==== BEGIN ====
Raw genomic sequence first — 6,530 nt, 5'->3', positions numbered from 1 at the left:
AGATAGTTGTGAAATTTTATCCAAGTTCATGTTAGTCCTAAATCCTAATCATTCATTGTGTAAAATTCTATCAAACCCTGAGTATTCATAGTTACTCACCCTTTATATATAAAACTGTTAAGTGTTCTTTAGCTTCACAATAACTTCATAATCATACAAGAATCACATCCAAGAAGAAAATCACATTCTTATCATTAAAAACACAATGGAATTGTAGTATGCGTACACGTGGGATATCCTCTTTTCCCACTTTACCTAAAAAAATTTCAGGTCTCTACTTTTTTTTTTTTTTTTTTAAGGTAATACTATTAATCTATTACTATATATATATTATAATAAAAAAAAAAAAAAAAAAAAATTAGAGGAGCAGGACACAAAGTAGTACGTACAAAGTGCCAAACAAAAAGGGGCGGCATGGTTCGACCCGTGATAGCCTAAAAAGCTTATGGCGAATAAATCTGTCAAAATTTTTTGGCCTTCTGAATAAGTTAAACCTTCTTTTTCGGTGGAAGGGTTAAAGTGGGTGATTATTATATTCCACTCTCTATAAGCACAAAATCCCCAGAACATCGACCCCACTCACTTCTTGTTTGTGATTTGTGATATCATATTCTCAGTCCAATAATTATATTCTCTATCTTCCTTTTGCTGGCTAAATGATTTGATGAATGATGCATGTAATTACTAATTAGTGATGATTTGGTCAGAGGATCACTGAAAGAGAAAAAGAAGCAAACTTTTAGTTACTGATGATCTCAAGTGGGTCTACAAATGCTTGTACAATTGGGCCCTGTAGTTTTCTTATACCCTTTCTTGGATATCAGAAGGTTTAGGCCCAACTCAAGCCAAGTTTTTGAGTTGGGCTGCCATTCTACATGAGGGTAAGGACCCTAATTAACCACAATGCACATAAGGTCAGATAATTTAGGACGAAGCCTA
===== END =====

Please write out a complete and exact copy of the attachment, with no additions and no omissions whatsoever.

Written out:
Raw genomic sequence first — 6,530 nt, 5'->3', positions numbered from 1 at the left:
AGATAGTTGTGAAATTTTATCCAAGTTCATGTTAGTCCTAAATCCTAATCATTCATTGTGTAAAATTCTATCAAACCCTGAGTATTCATAGTTACTCACCCTTTATATATAAAACTGTTAAGTGTTCTTTAGCTTCACAATAACTTCATAATCATACAAGAATCACATCCAAGAAGAAAATCACATTCTTATCATTAAAAACACAATGGAATTGTAGTATGCGTACACGTGGGATATCCTCTTTTCCCACTTTACCTAAAAAAATTTCAGGTCTCTACTTTTTTTTTTTTTTTTTTAAGGTAATACTATTAATCTATTACTATATATATATTATAATAAAAAAAAAAAAAAAAAAAAATTAGAGGAGCAGGACACAAAGTAGTACGTACAAAGTGCCAAACAAAAAGGGGCGGCATGGTTCGACCCGTGATAGCCTAAAAAGCTTATGGCGAATAAATCTGTCAAAATTTTTTGGCCTTCTGAATAAGTTAAACCTTCTTTTTCGGTGGAAGGGTTAAAGTGGGTGATTATTATATTCCACTCTCTATAAGCACAAAATCCCCAGAACATCGACCCCACTCACTTCTTGTTTGTGATTTGTGATATCATATTCTCAGTCCAATAATTATATTCTCTATCTTCCTTTTGCTGGCTAAATGATTTGATGAATGATGCATGTAATTACTAATTAGTGATGATTTGGTCAGAGGATCACTGAAAGAGAAAAAGAAGCAAACTTTTAGTTACTGATGATCTCAAGTGGGTCTACAAATGCTTGTACAATTGGGCCCTGTAGTTTTCTTATACCCTTTCTTGGATATCAGAAGGTTTAGGCCCAACTCAAGCCAAGTTTTTGAGTTGGGCTGCCATTCTACATGAGGGTAAGGACCCTAATTAACCACAATGCACATAAGGTCAGATAATTTAGGACGAAGCCTA